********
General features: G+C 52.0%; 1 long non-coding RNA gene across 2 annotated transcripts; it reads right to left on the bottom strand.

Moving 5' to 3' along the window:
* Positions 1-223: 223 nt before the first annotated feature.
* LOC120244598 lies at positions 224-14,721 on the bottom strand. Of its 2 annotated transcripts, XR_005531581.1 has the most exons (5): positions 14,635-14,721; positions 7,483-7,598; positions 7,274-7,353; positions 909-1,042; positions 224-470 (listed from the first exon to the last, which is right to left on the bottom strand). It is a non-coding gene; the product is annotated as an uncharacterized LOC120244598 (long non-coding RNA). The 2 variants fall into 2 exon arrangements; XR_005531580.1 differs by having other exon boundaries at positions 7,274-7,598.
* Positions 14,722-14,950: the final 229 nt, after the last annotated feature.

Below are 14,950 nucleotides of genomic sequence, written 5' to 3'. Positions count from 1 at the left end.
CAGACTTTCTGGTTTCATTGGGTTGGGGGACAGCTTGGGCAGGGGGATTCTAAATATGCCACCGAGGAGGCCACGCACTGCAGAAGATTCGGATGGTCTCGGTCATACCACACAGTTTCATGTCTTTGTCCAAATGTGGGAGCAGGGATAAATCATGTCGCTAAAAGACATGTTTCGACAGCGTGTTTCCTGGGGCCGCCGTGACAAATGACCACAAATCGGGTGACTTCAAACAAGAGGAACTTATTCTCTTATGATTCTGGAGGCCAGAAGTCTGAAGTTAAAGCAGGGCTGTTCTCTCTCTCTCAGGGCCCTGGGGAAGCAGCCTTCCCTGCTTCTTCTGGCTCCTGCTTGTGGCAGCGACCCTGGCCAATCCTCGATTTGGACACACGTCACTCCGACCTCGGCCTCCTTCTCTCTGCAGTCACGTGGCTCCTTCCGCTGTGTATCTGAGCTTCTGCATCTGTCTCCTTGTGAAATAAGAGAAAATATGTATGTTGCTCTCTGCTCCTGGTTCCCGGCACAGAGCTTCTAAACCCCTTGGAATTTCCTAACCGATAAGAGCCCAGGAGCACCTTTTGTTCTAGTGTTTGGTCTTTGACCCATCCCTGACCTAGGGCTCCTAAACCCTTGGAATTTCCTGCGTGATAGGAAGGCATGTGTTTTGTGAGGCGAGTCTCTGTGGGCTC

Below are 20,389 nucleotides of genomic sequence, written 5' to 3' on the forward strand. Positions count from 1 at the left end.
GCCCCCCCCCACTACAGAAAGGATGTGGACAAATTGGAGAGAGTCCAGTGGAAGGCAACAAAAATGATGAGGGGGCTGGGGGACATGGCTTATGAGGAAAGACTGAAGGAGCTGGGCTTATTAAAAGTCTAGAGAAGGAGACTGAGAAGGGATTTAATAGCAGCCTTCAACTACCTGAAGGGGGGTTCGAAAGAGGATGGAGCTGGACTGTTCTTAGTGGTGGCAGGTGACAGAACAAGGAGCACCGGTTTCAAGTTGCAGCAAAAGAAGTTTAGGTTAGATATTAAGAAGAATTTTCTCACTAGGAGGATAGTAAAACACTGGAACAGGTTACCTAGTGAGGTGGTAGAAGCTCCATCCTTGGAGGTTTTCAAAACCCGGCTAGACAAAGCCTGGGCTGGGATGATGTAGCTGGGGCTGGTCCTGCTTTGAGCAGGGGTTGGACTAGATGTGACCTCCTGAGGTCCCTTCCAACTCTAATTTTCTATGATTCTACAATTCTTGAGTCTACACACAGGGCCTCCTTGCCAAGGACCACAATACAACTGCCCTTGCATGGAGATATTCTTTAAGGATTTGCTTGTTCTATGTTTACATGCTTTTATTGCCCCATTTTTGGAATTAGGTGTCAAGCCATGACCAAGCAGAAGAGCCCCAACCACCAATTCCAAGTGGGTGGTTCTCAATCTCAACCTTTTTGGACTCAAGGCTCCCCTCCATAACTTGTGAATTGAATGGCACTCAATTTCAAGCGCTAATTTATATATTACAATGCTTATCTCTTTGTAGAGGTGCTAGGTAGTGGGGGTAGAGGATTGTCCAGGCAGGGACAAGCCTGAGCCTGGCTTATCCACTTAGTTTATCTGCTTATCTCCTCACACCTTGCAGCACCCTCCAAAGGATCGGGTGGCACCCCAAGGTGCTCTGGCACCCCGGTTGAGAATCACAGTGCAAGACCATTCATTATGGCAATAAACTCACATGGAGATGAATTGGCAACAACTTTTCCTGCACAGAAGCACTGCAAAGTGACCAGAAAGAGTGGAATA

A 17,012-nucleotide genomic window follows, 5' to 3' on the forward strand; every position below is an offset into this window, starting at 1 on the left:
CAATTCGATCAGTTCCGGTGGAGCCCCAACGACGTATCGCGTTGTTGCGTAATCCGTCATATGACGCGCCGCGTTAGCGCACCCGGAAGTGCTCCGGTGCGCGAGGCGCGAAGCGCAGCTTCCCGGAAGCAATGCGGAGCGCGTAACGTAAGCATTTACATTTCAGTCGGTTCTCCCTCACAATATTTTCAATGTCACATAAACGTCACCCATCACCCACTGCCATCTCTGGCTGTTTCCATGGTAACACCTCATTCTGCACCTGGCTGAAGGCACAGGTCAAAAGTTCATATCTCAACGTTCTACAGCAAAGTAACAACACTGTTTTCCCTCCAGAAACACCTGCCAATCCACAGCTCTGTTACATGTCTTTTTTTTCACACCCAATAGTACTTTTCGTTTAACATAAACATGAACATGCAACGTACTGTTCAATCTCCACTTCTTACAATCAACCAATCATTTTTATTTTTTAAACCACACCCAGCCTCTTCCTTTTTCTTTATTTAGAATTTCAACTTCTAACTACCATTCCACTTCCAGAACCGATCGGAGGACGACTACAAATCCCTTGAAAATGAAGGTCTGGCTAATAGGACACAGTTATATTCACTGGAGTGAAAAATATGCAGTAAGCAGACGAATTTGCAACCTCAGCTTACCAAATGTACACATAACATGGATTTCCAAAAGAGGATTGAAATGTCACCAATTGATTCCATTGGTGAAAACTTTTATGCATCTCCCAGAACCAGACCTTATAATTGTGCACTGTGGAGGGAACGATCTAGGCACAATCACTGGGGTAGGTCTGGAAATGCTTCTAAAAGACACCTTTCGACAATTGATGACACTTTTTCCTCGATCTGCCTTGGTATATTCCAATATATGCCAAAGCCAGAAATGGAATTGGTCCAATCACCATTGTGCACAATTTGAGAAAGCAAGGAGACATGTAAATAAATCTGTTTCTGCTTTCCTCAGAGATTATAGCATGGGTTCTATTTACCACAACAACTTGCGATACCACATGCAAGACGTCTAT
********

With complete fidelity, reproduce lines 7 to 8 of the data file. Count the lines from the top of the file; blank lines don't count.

CAGACTTTCTGGTTTCATTGGGTTGGGGGACAGCTTGGGCAGGGGGATTCTAAATATGCCACCGAGGAGGCCACGCACTGCAGAAGATTCGGATGGTCTCGGTCATACCACACAGTTTCATGTCTTTGTCCAAATGTGGGAGCAGGGATAAATCATGTCGCTAAAAGACATGTTTCGACAGCGTGTTTCCTGGGGCCGCCGTGACAAATGACCACAAATCGGGTGACTTCAAACAAGAGGAACTTATTCTCTTATGATTCTGGAGGCCAGAAGTCTGAAGTTAAAGCAGGGCTGTTCTCTCTCTCTCAGGGCCCTGGGGAAGCAGCCTTCCCTGCTTCTTCTGGCTCCTGCTTGTGGCAGCGACCCTGGCCAATCCTCGATTTGGACACACGTCACTCCGACCTCGGCCTCCTTCTCTCTGCAGTCACGTGGCTCCTTCCGCTGTGTATCTGAGCTTCTGCATCTGTCTCCTTGTGAAATAAGAGAAAATATGTATGTTGCTCTCTGCTCCTGGTTCCCGGCACAGAGCTTCTAAACCCCTTGGAATTTCCTAACCGATAAGAGCCCAGGAGCACCTTTTGTTCTAGTGTTTGGTCTTTGACCCATCCCTGACCTAGGGCTCCTAAACCCTTGGAATTTCCTGCGTGATAGGAAGGCATGTGTTTTGTGAGGCGAGTCTCTGTGGGCTC

Below are 20,389 nucleotides of genomic sequence, written 5' to 3' on the forward strand. Positions count from 1 at the left end.